BME100 f2017:Group9 W0800 L3
BME 100 Fall 2017  Home People Lab WriteUp 1  Lab WriteUp 2  Lab WriteUp 3 Lab WriteUp 4  Lab WriteUp 5  Lab WriteUp 6 Course Logistics For Instructors Photos Wiki Editing Help  
OUR TEAMLAB 3 WRITEUPDescriptive Stats and GraphTemperature Readings:
Inferential StatsThe ttest is the inferential statistical test that is appropriate for this lab because we only compare two groups to each other, not multiple groups. If there were multiple groups being compared together and not just the oral thermometer to the Spree headband and the pulse ox to the Spree headband, then an ANOVA or analysis of variance test would be required. ttest pvalue produced for temperature readings of the Spree headband versus the oral thermometer gold standard: 1.09676E21 ****
Design Flaws and RecommendationsWhile when just examining the data through comparisons of the mean values, the temperature readings of the gold standard of the oral thermometer versus the Spree headband seem to be equal, as would be desirable in deciding the effectiveness of the prototype. The Pearson’s R coefficient of correlation is also calculated as 0.19287, and this can be interpreted as the strength of correlation being small, which means that the direct correlation between the gold standard temperature reading values and the Spree headband temperature reading values exists, but is weak. The ttest value also was calculated as 1.097E21, and the ttest produces a p value, which if less than 0.05, indicates a significant difference between the two groups. Since the pvalue calculated by the ttest between the gold standard and Spree headband is incredibly small and way less than 0.05, this indicates that the temperatures read for the two devices is statistically significantly different. This shows that the Spree headband is not an effective device for measuring body temperature properly, and needs more technical testing and work to be accurate enough for market sale. Based on the raw data from the testing, part of the issue is that the Spree headband does not read decimal points, only whole numbers, and as a result, lacks the precision demonstrated in the gold standard oral thermometer. A recommendation would be to make the Spree headband more precise in its measurements, so as to match the accuracy of measurements in the gold standard. Given the data presented to compare the gold standard of the pulse ox and the Spree headband, they look very similar. The averages of the two are extremely close with its difference being less than one. The Pearson's R coefficient was calculated to be .690806 which indicates a relatively strong correlation. This proves that the spree can be considered to be used, although is not entirely accurate enough to be a complete replacement. The ttest value was calculated to be 0.427116 which shows that the data were not significantly different since it was greater than 0.05. The data was actually extremely close if looking at the scatter plot, there were only a few outliers. This could be contributed by human error or device error.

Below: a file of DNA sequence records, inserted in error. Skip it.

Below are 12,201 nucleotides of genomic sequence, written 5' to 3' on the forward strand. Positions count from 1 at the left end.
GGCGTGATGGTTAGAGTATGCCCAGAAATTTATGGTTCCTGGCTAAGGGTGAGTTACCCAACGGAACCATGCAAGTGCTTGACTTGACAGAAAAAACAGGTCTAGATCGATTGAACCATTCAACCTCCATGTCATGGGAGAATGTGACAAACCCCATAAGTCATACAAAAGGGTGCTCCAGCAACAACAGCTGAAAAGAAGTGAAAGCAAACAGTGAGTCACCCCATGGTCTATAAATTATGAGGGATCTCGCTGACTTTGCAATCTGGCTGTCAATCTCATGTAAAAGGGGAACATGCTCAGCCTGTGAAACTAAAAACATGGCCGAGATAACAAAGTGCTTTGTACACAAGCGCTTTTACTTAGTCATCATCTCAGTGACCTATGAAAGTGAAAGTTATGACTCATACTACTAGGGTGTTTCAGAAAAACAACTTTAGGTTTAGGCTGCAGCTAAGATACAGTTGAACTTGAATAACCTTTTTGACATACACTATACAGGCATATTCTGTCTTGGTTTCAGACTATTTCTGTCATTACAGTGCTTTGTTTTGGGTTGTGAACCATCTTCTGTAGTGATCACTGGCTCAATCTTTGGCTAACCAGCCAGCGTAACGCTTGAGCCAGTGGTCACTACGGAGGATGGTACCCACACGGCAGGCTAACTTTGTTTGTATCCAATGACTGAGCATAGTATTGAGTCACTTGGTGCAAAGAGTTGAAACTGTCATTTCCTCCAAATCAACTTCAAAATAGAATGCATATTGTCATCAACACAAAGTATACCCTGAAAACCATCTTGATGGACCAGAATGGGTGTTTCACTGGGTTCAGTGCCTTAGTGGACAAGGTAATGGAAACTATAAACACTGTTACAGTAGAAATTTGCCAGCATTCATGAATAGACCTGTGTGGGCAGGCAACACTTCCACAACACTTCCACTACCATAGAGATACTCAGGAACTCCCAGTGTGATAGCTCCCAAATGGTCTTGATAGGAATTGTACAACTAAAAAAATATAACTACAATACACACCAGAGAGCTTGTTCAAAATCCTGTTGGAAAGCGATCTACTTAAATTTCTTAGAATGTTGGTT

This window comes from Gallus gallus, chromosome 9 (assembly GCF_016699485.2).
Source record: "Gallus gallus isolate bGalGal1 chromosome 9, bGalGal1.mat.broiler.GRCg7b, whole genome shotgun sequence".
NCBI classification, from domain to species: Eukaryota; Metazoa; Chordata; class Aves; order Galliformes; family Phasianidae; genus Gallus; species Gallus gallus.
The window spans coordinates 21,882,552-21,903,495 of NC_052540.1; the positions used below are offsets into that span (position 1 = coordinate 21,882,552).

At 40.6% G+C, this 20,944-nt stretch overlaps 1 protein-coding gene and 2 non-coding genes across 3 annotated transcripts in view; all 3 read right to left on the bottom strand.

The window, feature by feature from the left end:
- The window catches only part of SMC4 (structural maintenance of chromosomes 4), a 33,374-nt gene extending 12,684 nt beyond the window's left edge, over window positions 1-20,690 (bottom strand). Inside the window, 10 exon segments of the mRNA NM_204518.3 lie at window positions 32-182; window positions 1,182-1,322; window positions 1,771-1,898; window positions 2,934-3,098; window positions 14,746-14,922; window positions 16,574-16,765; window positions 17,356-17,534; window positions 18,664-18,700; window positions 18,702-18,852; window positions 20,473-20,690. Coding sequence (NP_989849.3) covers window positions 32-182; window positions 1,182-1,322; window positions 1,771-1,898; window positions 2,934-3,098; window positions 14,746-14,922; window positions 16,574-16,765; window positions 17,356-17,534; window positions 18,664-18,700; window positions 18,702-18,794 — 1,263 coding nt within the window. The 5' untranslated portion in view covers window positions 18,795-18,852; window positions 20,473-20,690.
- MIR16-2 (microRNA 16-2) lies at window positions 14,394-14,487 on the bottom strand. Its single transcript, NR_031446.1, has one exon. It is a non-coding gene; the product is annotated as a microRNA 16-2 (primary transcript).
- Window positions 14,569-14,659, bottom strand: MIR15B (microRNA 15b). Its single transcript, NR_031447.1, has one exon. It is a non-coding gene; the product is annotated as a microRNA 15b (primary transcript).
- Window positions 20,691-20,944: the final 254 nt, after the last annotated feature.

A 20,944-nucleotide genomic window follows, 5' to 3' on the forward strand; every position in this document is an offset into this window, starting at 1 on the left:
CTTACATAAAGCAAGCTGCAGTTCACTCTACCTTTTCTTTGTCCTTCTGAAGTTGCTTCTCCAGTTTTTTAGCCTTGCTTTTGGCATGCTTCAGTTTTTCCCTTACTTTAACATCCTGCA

Experimental Design of Own DeviceTo test the effectiveness of the autoinjector in its ability to successfully inject liquid into tissue, the experiment will involve using a colored liquid, an intramuscular injection pad connected to a receptacle for liquid collection, and a normal syringe used in vaccinations. The reason for this is to compare the effectiveness of the autoinjector in injecting liquid with the effectiveness of the gold standard with injecting liquid, which is a normal syringe and needle traditionally used for vaccination. The specific comparison is the mass of the liquid that comes out of the needle and into the “muscle,” as this is what would be dispersed into the body in vaccinations, which will be shown by taking the mass of the liquid collected postinjection and analyzing whether they are different or not between the prototype and the gold standard.